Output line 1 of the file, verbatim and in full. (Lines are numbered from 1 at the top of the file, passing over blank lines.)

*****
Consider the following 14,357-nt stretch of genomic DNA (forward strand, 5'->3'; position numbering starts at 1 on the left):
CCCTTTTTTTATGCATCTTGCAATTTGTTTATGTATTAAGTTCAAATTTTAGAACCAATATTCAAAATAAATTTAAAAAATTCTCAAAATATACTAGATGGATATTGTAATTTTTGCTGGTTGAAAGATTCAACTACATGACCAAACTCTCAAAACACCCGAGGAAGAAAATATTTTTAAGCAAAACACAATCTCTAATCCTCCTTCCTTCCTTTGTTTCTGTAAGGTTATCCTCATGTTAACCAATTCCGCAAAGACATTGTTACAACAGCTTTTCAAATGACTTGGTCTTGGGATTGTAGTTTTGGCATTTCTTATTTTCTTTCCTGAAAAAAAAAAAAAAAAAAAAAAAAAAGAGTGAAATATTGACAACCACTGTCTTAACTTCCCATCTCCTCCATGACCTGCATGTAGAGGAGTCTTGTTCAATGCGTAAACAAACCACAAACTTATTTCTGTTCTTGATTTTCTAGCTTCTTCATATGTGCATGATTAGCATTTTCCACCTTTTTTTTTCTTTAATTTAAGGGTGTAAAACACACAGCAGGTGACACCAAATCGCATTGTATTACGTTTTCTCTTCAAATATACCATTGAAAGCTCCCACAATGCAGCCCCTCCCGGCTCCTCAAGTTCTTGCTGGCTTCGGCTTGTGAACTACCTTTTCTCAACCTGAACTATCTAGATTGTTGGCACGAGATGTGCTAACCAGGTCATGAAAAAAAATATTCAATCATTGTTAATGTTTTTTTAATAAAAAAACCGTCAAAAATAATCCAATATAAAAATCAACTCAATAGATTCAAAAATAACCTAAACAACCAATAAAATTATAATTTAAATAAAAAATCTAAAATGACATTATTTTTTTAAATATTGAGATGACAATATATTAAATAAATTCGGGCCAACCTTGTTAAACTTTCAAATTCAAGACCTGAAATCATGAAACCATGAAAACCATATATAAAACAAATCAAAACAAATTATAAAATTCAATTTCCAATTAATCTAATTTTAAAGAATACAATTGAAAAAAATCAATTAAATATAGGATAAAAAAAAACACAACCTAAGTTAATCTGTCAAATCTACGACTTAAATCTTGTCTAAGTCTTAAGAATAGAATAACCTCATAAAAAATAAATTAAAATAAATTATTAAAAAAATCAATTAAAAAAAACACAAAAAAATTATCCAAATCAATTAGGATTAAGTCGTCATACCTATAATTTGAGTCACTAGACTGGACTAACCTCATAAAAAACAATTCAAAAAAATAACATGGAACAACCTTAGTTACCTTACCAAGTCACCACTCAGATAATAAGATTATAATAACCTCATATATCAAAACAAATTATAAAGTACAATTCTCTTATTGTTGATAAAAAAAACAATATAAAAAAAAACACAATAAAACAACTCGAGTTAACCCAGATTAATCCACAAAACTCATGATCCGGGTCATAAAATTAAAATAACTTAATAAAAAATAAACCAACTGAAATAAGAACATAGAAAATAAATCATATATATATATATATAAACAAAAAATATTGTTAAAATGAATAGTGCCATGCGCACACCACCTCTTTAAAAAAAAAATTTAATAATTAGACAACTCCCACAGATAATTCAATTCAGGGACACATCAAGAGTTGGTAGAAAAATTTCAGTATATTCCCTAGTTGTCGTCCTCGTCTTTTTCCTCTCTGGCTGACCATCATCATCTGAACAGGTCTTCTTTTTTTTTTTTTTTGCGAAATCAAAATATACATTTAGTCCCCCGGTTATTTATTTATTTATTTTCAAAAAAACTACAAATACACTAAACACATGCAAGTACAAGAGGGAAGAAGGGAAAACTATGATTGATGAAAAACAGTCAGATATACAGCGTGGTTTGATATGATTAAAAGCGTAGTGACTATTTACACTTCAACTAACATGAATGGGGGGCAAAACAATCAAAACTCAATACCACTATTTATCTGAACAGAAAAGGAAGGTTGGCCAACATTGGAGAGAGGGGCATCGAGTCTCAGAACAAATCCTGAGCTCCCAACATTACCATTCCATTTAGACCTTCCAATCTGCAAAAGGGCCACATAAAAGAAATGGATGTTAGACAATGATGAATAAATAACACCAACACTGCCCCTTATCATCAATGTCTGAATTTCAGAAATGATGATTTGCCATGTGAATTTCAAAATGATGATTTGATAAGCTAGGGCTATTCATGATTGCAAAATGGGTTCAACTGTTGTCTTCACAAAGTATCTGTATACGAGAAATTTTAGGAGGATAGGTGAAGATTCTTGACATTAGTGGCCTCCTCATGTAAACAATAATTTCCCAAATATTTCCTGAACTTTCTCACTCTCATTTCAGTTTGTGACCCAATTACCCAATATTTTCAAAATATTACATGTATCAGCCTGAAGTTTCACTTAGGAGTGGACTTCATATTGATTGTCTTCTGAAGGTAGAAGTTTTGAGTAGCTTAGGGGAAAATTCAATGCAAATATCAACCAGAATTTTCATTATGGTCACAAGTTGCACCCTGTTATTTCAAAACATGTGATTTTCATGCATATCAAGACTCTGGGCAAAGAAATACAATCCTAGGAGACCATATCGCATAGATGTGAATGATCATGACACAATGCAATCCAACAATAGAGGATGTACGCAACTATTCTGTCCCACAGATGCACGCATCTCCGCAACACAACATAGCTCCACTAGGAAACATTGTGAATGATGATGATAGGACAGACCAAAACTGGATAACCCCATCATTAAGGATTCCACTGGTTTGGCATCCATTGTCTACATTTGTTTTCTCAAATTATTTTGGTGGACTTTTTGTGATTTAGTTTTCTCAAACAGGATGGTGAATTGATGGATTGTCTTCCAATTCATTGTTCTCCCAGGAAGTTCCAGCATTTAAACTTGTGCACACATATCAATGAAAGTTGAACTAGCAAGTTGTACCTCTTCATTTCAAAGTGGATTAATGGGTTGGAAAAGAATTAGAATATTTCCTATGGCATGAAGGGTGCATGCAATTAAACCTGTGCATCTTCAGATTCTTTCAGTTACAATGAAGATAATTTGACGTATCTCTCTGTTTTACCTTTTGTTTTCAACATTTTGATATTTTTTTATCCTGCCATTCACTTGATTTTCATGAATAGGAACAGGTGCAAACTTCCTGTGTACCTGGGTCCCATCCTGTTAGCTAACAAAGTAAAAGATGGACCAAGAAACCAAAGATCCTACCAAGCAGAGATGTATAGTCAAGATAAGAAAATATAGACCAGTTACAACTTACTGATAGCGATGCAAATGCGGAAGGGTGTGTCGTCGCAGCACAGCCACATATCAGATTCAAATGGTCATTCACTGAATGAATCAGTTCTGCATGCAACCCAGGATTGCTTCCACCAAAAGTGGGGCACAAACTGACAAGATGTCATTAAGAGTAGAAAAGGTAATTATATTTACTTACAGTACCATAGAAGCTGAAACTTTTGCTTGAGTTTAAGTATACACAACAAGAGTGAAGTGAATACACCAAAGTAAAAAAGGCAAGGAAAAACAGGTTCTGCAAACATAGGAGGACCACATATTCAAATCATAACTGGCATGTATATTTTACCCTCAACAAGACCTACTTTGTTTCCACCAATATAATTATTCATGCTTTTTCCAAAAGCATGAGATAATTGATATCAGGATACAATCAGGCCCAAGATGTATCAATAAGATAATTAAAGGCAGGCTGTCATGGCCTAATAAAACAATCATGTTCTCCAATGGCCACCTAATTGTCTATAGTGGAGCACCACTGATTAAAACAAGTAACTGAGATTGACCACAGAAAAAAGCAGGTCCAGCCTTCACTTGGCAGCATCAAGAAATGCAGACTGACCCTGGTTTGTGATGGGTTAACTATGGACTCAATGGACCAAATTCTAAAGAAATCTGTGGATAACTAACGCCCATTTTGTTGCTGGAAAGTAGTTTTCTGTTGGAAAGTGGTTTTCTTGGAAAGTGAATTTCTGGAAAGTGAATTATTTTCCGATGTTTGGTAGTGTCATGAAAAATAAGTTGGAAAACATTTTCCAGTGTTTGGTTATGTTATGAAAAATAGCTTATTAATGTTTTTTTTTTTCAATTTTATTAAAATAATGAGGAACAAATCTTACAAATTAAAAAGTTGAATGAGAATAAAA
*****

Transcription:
Consider the following 14,357-nt stretch of genomic DNA (forward strand, 5'->3'; position numbering starts at 1 on the left):